Smoked Christmas Goose

Discussion in 'Food & Cooking' started by dineandcook, Dec 13, 2010.

  1. dineandcook

    dineandcook

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    There are several recipes out there for smoked goose but the one that I'm most interested in seems to have the least amount of information.  Larousse Gastronomique mentions the famous smoked pomerania goose, but again a Google search and my library of old cookbooks makes no mention of this dish.  Is anyone familiar with how it is prepared?

    Thanks!
     
  2. chrislehrer

    chrislehrer

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    Since nobody else has posted, I'll tell you what I remember, but I make no promises.

    I think this thing is cured and smoked fairly gently, until it is just barely done. The fat does not mostly render out in the process. Then you roast it gently, sort of like a baked ham, and the skin crisps up while the fat pours out in a puddle under the rack.

    I have no idea how precisely the bird is cured, however. If I were going to try that, I'd start by making a brine with lots of herbs and lemon, then brine it for whatever is standard for a turkey of equivalent weight. Pat well dry and let stand uncovered in the fridge for 24 hours to develop a pellicle. Smoke it low and slow with a mild wood like apple, and pull it when the thickest part reads 160F, allowing for carryover to 165F+. Let cool to room temperature, then wrap and chill. Then roast it briefly at 425F until very golden brown and then slowly, maybe 275F or something, until it reads about 155F.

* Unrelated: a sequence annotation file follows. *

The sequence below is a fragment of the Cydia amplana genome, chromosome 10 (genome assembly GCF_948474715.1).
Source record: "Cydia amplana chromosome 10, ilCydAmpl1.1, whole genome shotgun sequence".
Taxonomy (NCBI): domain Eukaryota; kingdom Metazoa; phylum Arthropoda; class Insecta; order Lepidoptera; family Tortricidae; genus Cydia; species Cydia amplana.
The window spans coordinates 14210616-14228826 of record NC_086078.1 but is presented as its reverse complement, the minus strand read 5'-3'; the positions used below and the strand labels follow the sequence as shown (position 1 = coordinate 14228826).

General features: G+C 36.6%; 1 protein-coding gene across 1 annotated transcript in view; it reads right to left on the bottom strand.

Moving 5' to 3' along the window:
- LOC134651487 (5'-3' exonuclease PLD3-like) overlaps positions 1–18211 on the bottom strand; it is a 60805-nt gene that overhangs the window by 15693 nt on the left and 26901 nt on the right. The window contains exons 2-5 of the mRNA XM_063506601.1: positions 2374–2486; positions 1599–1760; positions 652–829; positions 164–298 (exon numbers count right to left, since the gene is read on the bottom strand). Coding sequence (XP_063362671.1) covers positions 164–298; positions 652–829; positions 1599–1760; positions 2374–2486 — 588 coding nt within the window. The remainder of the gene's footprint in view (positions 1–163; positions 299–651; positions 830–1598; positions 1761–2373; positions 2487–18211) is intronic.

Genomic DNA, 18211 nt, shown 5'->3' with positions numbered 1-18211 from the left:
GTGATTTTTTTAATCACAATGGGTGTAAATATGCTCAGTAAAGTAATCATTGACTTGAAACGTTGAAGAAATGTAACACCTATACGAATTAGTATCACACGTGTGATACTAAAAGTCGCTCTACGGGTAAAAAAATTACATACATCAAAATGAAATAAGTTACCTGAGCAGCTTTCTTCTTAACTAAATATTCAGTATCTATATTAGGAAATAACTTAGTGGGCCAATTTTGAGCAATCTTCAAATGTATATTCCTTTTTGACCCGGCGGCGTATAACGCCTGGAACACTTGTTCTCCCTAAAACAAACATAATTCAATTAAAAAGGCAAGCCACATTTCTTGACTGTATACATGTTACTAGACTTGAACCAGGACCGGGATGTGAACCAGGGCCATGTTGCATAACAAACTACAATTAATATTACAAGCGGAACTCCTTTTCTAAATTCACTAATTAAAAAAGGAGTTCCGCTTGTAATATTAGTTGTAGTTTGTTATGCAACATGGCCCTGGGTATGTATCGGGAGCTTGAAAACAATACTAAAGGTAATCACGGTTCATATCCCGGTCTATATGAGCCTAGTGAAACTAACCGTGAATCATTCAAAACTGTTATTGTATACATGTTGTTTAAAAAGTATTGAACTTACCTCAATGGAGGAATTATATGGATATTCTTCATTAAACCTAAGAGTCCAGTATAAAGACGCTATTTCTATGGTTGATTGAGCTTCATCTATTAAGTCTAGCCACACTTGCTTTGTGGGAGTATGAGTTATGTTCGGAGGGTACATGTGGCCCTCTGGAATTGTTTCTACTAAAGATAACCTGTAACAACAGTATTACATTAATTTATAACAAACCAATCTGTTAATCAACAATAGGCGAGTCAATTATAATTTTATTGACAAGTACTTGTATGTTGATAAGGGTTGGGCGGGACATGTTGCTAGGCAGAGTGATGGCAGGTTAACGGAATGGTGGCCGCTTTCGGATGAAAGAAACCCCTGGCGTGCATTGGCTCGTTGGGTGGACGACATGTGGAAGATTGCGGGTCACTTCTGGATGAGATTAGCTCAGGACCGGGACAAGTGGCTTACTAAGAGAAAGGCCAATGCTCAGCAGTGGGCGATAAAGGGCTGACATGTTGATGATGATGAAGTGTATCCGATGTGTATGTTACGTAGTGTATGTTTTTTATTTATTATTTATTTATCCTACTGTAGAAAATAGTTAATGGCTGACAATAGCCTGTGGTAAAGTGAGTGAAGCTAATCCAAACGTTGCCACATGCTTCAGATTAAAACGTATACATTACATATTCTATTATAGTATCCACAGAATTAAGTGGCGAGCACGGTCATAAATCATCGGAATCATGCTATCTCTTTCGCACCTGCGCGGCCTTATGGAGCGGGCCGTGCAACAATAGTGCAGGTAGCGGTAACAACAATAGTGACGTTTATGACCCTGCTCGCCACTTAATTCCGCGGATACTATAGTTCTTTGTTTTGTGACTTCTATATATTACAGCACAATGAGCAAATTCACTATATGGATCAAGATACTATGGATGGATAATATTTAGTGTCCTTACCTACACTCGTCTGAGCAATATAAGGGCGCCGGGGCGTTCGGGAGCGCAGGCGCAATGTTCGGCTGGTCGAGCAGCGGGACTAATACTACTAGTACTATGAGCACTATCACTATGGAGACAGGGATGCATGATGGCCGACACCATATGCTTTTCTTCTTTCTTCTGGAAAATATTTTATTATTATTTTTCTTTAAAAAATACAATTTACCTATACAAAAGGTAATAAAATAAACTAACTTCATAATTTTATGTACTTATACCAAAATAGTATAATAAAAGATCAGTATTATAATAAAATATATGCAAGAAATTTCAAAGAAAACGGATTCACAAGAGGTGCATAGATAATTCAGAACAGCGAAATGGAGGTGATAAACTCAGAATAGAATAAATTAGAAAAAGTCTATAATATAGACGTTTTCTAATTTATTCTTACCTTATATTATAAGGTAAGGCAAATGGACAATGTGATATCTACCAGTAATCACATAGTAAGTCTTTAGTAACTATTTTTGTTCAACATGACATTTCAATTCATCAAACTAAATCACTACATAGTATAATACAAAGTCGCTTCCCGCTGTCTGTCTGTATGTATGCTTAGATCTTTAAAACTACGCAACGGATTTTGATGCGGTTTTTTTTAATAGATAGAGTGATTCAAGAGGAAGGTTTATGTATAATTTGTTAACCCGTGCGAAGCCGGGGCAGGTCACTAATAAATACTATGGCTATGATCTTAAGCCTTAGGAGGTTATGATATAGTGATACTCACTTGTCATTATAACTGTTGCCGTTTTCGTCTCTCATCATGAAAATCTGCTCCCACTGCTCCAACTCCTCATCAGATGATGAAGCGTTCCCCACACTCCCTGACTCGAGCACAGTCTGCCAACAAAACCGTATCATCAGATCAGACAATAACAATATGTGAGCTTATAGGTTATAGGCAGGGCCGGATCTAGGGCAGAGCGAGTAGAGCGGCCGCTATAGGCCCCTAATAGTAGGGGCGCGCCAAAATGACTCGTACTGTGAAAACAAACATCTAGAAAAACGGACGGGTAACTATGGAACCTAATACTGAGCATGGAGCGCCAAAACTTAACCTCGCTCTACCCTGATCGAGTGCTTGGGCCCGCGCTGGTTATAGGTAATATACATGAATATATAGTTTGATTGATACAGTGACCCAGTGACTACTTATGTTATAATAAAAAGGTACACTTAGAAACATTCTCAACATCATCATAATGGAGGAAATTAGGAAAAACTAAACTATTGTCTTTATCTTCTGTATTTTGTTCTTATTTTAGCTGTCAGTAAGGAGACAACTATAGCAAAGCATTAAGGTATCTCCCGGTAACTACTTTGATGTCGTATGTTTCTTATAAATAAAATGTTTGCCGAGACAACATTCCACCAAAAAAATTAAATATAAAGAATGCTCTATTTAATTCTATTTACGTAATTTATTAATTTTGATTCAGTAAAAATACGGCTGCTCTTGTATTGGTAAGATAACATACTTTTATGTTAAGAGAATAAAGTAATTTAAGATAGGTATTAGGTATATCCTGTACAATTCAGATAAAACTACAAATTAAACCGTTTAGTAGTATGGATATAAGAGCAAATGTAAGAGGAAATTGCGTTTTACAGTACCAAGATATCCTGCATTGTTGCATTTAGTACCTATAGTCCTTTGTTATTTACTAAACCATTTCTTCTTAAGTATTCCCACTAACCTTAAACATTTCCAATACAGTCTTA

That's my guess, but I really don't know. Did Google turn up nothing?
     
  3. chrislehrer

    chrislehrer

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    A little surfing, and I'm back.

    1) A Pomeranian goose is a breed popular in Europe. See http://en.wikipedia.org/wiki/Pomeranian_Goose

    2) The recipes I see online just serve it straight out of the smoker. But I'm quite sure I have heard of dishes in Alsace and the like which bake the smoked goose: you buy a smoked goose from the charcuterie and then bake it at home, and then you use all leftovers in cassoulet or choucroute garnie. I know for darn sure this is done with smoked duck, so why not goose?
     
  4. kyheirloomer

    kyheirloomer

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    Why not goose, you ask? For the same reason goose is not popular at all in America: Cost. At a certain big box store, for instance, I happened to be looking at them earlier this week. At $50+ (more than 6x the price of a similar turkey), they surely don't sell too many of them.